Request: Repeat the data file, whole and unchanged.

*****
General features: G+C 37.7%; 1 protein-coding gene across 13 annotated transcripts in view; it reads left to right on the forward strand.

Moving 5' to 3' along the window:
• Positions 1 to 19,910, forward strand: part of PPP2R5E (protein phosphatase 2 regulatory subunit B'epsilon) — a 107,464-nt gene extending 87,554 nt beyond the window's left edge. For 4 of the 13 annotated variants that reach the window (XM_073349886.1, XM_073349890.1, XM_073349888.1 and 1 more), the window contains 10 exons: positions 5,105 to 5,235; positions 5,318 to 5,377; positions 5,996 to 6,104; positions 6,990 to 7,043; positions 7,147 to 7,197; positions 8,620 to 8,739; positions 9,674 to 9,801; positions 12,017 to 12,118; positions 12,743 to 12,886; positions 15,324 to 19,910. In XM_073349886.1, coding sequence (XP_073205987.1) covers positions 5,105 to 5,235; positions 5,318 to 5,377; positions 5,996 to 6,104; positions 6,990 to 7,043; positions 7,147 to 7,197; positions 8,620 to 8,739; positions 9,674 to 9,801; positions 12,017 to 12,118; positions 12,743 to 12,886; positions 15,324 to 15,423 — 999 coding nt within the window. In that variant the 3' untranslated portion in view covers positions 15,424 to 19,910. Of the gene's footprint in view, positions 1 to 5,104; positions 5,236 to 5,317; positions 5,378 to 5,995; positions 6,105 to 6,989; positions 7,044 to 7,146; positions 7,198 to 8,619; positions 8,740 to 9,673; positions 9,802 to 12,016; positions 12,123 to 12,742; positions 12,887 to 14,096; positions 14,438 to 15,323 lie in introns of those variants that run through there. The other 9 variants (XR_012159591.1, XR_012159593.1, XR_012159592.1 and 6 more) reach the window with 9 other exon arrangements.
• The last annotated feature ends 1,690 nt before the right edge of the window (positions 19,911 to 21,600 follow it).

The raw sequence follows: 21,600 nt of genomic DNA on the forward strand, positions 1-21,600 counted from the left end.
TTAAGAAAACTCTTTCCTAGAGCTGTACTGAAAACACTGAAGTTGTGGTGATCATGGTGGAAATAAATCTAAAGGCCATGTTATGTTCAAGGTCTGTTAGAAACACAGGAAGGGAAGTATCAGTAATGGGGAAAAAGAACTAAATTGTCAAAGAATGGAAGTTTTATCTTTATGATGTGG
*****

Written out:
General features: G+C 37.7%; 1 protein-coding gene across 13 annotated transcripts in view; it reads left to right on the forward strand.

Moving 5' to 3' along the window:
• Positions 1 to 19,910, forward strand: part of PPP2R5E (protein phosphatase 2 regulatory subunit B'epsilon) — a 107,464-nt gene extending 87,554 nt beyond the window's left edge. For 4 of the 13 annotated variants that reach the window (XM_073349886.1, XM_073349890.1, XM_073349888.1 and 1 more), the window contains 10 exons: positions 5,105 to 5,235; positions 5,318 to 5,377; positions 5,996 to 6,104; positions 6,990 to 7,043; positions 7,147 to 7,197; positions 8,620 to 8,739; positions 9,674 to 9,801; positions 12,017 to 12,118; positions 12,743 to 12,886; positions 15,324 to 19,910. In XM_073349886.1, coding sequence (XP_073205987.1) covers positions 5,105 to 5,235; positions 5,318 to 5,377; positions 5,996 to 6,104; positions 6,990 to 7,043; positions 7,147 to 7,197; positions 8,620 to 8,739; positions 9,674 to 9,801; positions 12,017 to 12,118; positions 12,743 to 12,886; positions 15,324 to 15,423 — 999 coding nt within the window. In that variant the 3' untranslated portion in view covers positions 15,424 to 19,910. Of the gene's footprint in view, positions 1 to 5,104; positions 5,236 to 5,317; positions 5,378 to 5,995; positions 6,105 to 6,989; positions 7,044 to 7,146; positions 7,198 to 8,619; positions 8,740 to 9,673; positions 9,802 to 12,016; positions 12,123 to 12,742; positions 12,887 to 14,096; positions 14,438 to 15,323 lie in introns of those variants that run through there. The other 9 variants (XR_012159591.1, XR_012159593.1, XR_012159592.1 and 6 more) reach the window with 9 other exon arrangements.
• The last annotated feature ends 1,690 nt before the right edge of the window (positions 19,911 to 21,600 follow it).

The raw sequence follows: 21,600 nt of genomic DNA on the forward strand, positions 1-21,600 counted from the left end.
TTAAGAAAACTCTTTCCTAGAGCTGTACTGAAAACACTGAAGTTGTGGTGATCATGGTGGAAATAAATCTAAAGGCCATGTTATGTTCAAGGTCTGTTAGAAACACAGGAAGGGAAGTATCAGTAATGGGGAAAAAGAACTAAATTGTCAAAGAATGGAAGTTTTATCTTTATGATGTGG